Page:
Many people are going bonkers for the iPad. It’s a device that has definitely changed the mobile computing industry. While Apple released the iPad earlier this year, many other manufacturers are planning on releasing their own version pretty soon. The question is, should you buy one?
While everyone thought that the mythical price of the Crunchpad, which has become the JooJoo, would be impossible to achieve this year, it turns out that a reference design for a $200 tablet will be made available later this year by Freescale.
After initially coming onto the market for military, medical and corporate use, tablet PCs have always tried to get into the mainstream but have never truly succeeded. Ask around. How many people do you know that have a tablet PC?. Personally, I’ve always loved the concept, but couldn’t justify spending that amount of cash on something that I’d use just when I was on the road. Plus, spreading yourself out on more than one machine always gets hassling. Motion Computing’s new tablet is a rugged PC, so it’s made for the real world.
With the state of modern computers in a flux, my roommate and I were discussing the perfect computer situation. He said that having a larger laptop at home, a powerful 15.4″ or 17″ machine, as well as a smaller netbook or tablet PC would do the trick. The main thing would be to have your smaller laptop with you at all times. Even though laptops are getting smaller and smaller, I have to say that even my 13.3″ Asus is pretty heavy to lug around. It’s not heavy by itself, but add it to the charger and the other stuff I need to have with me during a normal day and it adds up. My roommate wondered about a small tablet PC, something like a netbook tablet PC. It’s pretty certain that Asus will release a Tablet Eee PC later this year, but for now there aren’t any such laptops on the market. That is until the Touch Book was announced.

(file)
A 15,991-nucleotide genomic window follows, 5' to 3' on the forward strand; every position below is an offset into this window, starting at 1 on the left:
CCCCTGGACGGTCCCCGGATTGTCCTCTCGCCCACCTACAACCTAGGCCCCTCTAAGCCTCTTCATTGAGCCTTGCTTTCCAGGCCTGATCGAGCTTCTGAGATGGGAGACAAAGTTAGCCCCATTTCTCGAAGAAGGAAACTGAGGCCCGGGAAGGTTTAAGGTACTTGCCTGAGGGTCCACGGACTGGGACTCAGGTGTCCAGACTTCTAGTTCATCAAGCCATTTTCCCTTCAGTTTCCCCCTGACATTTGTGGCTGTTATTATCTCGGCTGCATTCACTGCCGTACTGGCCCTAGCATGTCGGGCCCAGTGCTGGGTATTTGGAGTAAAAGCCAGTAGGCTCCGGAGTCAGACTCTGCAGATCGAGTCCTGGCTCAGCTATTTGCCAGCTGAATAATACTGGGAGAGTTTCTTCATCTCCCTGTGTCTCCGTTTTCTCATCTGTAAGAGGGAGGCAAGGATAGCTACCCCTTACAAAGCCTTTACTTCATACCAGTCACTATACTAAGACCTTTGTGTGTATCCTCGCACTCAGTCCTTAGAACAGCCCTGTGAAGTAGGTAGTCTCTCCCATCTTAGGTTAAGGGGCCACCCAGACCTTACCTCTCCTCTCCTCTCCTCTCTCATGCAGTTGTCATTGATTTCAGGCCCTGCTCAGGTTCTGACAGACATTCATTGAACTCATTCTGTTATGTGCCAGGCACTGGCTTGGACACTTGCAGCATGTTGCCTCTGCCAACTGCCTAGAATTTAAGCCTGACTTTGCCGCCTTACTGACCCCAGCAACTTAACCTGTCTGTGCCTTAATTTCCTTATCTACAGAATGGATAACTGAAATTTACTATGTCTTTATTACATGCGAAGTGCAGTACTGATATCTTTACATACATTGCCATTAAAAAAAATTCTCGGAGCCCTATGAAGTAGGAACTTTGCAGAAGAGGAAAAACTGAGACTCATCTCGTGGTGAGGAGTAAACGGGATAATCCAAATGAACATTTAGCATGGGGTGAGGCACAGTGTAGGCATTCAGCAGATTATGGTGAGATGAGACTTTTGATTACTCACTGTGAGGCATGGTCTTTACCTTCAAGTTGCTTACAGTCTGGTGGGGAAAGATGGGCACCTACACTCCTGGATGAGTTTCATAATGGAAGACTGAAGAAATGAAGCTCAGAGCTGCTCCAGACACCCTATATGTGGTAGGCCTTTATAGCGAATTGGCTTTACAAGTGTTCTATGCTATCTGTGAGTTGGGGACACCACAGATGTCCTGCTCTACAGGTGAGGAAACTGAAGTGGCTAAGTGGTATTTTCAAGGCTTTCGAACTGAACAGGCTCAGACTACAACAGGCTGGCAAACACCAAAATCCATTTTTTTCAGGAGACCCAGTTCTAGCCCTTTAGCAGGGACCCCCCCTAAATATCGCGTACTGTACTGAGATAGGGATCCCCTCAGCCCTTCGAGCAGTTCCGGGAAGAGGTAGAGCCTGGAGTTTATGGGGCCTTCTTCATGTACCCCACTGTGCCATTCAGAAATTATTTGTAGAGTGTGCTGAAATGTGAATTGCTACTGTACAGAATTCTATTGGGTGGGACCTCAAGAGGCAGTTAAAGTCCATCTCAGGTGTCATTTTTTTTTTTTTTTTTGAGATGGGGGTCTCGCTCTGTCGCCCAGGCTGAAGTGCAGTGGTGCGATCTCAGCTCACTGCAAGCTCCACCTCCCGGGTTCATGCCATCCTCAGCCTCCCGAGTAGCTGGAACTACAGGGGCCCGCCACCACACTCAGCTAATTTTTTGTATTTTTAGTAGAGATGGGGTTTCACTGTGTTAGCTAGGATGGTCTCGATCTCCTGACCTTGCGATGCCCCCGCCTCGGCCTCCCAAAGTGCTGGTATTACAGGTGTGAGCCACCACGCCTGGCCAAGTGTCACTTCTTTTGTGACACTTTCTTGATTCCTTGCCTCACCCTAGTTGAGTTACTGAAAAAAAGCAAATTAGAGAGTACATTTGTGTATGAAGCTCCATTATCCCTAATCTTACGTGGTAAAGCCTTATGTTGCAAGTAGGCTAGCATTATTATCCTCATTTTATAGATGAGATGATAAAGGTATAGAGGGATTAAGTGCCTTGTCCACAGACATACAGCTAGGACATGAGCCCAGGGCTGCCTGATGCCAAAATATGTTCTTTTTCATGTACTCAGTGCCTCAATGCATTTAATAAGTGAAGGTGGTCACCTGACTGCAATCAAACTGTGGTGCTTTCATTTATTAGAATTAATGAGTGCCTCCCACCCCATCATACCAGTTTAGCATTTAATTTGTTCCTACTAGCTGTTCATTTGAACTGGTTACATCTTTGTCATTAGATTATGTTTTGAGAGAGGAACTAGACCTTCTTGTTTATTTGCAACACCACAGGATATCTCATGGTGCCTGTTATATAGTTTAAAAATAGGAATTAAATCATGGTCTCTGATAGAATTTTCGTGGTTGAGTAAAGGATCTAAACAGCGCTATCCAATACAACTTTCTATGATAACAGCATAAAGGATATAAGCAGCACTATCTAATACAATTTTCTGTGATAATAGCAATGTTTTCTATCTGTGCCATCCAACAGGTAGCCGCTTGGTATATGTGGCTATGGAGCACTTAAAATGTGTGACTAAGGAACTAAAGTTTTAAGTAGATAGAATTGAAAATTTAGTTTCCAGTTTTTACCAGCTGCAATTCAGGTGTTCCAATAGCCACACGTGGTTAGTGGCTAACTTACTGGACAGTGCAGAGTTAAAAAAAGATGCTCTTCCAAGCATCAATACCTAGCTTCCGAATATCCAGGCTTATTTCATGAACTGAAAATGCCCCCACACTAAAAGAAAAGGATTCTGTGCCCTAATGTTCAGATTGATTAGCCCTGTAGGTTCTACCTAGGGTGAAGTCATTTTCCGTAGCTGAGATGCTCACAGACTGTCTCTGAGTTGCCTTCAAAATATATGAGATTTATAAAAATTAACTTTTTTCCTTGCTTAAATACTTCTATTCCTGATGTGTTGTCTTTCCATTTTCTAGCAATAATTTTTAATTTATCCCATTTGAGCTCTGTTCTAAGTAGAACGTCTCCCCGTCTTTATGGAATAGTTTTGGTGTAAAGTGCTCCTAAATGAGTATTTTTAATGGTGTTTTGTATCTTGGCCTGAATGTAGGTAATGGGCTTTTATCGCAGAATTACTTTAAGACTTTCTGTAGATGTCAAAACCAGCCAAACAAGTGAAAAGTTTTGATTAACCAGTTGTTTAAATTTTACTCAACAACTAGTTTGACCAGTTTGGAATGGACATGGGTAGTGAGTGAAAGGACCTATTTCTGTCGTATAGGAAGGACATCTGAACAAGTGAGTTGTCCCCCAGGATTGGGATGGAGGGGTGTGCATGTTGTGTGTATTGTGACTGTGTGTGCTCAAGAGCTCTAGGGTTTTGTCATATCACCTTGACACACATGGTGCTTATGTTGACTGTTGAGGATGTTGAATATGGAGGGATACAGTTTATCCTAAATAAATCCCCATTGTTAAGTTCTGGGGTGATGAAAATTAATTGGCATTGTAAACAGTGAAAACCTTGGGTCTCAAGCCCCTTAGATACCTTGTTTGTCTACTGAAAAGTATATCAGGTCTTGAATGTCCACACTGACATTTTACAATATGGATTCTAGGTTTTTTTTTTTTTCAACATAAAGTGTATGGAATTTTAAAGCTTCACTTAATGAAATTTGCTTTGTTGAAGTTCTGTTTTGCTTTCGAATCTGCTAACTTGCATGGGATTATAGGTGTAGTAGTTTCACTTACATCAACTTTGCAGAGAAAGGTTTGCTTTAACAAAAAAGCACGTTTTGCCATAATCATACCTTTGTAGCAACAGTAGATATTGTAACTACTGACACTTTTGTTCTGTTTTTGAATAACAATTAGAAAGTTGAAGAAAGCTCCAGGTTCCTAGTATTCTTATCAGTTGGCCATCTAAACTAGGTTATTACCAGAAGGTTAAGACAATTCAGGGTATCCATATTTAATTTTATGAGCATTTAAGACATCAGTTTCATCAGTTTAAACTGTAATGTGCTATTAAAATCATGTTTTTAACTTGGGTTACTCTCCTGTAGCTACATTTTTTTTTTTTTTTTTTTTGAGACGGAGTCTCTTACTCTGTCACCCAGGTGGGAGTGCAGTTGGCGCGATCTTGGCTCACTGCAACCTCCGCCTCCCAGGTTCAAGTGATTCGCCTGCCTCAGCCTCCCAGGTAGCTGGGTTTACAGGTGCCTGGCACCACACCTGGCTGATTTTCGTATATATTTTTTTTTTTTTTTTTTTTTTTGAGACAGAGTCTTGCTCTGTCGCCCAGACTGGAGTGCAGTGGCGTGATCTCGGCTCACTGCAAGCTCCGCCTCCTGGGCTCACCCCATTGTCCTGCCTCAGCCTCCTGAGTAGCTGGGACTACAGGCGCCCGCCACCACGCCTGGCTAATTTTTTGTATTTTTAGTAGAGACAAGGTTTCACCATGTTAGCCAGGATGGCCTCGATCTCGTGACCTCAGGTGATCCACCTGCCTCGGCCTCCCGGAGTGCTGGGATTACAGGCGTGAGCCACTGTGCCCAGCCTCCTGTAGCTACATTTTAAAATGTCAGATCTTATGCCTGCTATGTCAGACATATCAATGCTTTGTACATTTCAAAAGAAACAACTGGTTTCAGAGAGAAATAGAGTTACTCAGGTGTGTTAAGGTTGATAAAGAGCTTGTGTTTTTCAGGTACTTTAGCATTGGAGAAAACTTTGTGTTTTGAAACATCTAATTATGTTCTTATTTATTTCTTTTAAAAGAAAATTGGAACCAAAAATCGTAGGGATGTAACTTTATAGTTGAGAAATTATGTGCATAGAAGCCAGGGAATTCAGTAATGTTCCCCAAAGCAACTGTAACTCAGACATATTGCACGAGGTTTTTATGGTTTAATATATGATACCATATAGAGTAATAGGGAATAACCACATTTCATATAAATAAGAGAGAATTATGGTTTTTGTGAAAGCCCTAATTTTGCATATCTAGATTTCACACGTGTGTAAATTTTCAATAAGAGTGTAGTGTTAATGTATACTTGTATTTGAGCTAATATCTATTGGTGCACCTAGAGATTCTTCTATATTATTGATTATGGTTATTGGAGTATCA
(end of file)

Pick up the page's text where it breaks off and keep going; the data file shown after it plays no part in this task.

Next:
My roommate got a new laptop for his work. I was surprised to find out that he paid about $800. It’s an HP Pavilion Entertainment series, comes with dual core 2.16 processors, 4GB of RAM, 320 GB of HD, and it looks pretty cool. It’s comes with a 15.4 glossy WXGA wide-screen display.
On top of those nice specs, it looks good. It’s got some designs all over its surface, the keyboard has a nice response to it. The lights are all white, and just like Apple computers, the HP logo lights up on its cover. I was really impressed by it. Prices have come down significantly in the last year.
Having learned my lesson with laptops back in 2004, I will never buy a desktop replacement laptop again. That being said, I’m probably going to try a tablet PC next, something like the Lenovo X200 Tablet series or the HP Touchsmart. For some reason, HPs are getting really affordable. A quick check in Taiwan let me know that these fancy new computers can be had for between $1000 and $1500. For some reason, configuring the X200 on Lenovo’s American website led me to an $3,800 MSRP. That’s pretty shitty. The Touchsmart was a whole lot cheaper. One of my caveats would be getting a 64-bit OS and having 8GB of RAM. Other than that, 500GB of internal storage and that’s pretty much it. Factoring this in, it would be a lot cheaper to do this myself, since I don’t think I’ll spend the $800 extra to get 4GB extra and MSW 7 64-bit from the vendor.
Then again, vendors in Taiwan aren’t like vendors in the US. I’ve never paid for having an OS installed on my computers.